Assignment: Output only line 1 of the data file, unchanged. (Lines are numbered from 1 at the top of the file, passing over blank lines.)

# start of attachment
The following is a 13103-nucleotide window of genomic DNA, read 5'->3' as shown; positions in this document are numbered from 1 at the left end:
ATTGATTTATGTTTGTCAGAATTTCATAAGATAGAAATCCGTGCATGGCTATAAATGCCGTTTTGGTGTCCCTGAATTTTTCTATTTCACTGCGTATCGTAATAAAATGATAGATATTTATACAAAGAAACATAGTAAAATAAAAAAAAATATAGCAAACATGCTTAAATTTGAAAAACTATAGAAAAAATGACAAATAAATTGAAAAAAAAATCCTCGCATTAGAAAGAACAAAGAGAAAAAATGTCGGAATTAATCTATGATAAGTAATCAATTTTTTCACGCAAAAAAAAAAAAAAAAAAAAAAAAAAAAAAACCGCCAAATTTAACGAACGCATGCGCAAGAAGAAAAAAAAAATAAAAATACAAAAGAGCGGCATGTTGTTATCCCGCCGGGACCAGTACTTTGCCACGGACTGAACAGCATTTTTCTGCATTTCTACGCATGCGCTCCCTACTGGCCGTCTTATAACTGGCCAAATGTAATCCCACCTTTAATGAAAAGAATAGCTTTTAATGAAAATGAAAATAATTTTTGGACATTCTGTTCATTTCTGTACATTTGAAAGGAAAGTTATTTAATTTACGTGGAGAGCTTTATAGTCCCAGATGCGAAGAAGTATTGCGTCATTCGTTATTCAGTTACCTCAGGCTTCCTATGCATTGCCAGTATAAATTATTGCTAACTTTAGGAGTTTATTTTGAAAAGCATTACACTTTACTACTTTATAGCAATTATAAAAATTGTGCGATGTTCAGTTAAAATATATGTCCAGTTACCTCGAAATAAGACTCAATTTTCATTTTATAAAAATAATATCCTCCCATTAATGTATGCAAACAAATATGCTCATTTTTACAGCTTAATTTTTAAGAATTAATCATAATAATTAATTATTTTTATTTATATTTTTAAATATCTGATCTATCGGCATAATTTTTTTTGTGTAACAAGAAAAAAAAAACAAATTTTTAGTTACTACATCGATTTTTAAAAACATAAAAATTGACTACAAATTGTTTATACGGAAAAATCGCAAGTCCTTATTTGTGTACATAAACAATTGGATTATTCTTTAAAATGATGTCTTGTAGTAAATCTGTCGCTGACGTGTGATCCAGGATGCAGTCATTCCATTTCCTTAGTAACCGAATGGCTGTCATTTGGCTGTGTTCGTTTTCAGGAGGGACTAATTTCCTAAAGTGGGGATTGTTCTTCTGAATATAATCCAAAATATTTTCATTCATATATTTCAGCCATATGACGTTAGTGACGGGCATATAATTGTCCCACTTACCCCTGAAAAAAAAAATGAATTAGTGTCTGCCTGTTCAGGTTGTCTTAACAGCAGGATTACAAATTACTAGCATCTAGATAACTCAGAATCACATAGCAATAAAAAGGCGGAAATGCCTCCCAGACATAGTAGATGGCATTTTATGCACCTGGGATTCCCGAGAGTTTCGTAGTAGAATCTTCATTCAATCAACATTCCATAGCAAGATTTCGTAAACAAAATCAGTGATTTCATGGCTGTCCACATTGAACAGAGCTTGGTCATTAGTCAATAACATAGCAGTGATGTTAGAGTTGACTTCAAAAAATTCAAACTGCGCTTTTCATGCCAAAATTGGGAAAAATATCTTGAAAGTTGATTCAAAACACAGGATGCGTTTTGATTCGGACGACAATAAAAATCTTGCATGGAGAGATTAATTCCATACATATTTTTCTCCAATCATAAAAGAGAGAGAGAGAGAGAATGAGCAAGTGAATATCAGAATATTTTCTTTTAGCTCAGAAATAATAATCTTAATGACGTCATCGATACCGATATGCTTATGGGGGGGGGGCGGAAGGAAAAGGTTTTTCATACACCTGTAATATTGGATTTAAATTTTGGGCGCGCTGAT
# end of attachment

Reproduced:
The following is a 13103-nucleotide window of genomic DNA, read 5'->3' as shown; positions in this document are numbered from 1 at the left end: